Why is Fedora not a Free GNU/Linux distributions?

Les Mikesell lesmikesell at gmail.com
Sat Jul 26 17:00:41 UTC 2008

Alexandre Oliva wrote:
>>>> it has always been immoral to demand that others give up their rights.
>>> Taking away legitimate rights, yes, that would be immoral. 
>> Taking  away any right is immoral.
> Like, let's say, taking away one's right to own slaves?

Red Herring!  'I' don't/can't take away anyone's right to own slaves. 
The self-evident right of freedom of individuals takes it away.  There 
is no such self-evident concept that your own ideas or work must be 
encumbered by someone else's terms.  Forcing that takes away any 
possible joy someone might ever have in making their own decision about 
how to share their work. Someone improving a GPL-covered work does not 
have that choice.

>> A person who is respectful of others cannot demand to take their
>> choices away.
> Agreed.  But granting more choices that the person didn't have is
> hardly similar to this.

"Better than a sharp stick in the eye'.

> And refraining from granting other choices
> that the person wanted to get, but that would enable the person to
> take away from others,

You can't 'take away' anything that is already available.

> might be "respectful" to the direct recipient
> in some strange world, but not respectful of downstream users.

The downstream users can never have less available.  The choices when 
adding something are to permit it to be shared or not.  In many 
situations the GPL simply prohibits any sharing or improvement at all, 
the worst of all possible outcomes.

>>> That's the reasoning behind copyleft.
>> And it is clearly misguided, given that there is no value in what it
>> provides, and much harm it what it takes away.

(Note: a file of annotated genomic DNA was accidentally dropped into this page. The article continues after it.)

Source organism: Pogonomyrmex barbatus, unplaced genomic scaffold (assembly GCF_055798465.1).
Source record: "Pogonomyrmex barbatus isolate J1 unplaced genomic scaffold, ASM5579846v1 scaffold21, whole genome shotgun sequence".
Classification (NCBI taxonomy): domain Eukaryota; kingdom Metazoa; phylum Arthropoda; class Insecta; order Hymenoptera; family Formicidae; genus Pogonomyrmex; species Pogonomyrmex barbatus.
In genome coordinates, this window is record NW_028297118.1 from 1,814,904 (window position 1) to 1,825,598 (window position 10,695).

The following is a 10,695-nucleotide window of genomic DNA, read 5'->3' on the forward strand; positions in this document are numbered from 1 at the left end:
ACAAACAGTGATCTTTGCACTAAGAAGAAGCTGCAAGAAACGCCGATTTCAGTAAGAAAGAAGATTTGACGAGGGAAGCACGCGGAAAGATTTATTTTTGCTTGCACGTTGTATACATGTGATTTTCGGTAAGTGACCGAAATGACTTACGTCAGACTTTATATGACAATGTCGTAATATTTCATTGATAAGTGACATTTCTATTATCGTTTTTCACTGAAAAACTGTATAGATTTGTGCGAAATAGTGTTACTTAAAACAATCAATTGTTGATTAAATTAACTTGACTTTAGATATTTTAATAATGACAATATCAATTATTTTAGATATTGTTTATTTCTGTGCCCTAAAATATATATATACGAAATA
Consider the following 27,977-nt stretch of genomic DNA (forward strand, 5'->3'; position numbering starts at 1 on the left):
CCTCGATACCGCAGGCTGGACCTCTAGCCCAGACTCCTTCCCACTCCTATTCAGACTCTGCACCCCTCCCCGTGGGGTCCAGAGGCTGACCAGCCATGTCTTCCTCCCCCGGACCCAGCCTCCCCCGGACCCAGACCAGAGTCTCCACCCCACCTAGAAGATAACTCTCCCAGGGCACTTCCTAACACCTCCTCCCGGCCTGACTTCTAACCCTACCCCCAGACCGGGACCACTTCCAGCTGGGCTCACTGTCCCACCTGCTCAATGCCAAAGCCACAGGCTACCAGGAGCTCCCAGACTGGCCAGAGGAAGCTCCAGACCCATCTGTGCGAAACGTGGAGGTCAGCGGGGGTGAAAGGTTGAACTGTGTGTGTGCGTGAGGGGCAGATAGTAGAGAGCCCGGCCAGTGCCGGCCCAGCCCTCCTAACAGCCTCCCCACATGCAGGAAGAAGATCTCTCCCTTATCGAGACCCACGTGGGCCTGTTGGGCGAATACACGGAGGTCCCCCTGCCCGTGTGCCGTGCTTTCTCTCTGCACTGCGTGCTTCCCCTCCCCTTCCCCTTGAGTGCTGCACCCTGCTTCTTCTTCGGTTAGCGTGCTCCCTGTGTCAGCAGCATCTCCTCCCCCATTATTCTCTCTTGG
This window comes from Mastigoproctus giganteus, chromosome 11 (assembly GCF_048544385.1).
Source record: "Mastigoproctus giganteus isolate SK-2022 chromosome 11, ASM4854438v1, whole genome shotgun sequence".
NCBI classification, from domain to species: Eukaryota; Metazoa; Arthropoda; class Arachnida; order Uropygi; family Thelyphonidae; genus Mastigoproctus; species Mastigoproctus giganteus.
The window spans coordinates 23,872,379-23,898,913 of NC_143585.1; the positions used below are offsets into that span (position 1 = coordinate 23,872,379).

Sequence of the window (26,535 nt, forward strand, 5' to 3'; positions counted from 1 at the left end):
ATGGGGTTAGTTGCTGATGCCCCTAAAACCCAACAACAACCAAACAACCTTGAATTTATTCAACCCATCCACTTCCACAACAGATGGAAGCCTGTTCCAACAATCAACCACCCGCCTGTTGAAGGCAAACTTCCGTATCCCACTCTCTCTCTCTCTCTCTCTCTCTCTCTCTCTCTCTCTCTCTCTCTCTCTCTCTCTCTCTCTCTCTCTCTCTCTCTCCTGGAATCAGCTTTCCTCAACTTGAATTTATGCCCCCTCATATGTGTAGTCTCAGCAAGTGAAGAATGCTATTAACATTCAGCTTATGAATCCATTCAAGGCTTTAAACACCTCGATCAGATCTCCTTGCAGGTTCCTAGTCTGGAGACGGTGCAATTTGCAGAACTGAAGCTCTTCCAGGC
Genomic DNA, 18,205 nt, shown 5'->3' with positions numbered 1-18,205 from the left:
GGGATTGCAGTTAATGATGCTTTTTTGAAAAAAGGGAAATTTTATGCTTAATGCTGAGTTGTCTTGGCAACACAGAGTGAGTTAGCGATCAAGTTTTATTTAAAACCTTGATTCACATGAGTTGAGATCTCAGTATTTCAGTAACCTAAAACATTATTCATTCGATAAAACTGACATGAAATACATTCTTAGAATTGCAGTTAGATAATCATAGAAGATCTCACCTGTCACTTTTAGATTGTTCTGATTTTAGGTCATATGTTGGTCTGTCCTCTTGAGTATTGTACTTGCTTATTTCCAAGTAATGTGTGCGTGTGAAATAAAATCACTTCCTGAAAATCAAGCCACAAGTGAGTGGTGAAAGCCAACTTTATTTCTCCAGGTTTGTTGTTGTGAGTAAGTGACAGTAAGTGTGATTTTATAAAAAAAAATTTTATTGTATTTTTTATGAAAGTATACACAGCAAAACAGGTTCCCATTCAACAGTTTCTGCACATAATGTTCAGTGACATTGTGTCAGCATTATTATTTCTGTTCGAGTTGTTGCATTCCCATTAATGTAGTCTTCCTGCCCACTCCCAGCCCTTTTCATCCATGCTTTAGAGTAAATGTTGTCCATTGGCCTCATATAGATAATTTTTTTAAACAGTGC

> And yet, per your own arguments, sharing something that is undesirable
> never harms the sharing you regard as good.  So why do you care?
> Could you at least try to be consistent?

I am consistent and am talking about the larger set of what it 
prohibits, not the small subset of what it allows.

>>> The only situation in which you're not able to share the code is when
>>> it's part of a work that is based on someone else's work. 
>> Would you care to estimate how many potential improvements that prohibits?
> Not respecting users' freedoms can never be an improvement.
> Being unable to combine GPLed code with code under some other license
> is not something you can blame on the GPL alone.

Of course I can.  The entire reason for the GPL to exist is to prevent 
combining with code under other terms.  That is it's unique feature.

> It's always because
> the other license is less permissive than the GPL, and for all other
> copyleft licenses, because they were *designed* to be, to weaken the
> plan of sharing of the GPL.

No, it is because only the GPL has a work-as-a-whole clause that 
explicitly prohibits most of the potential ways of improving the work.

>> There is no way to take any of the rights that the GPL conveys
>> compared to copyright law without this clause being applied.
> And what about *other* rights you might have received through other
> means?

What about them? The only way you get rights beyond what copyright law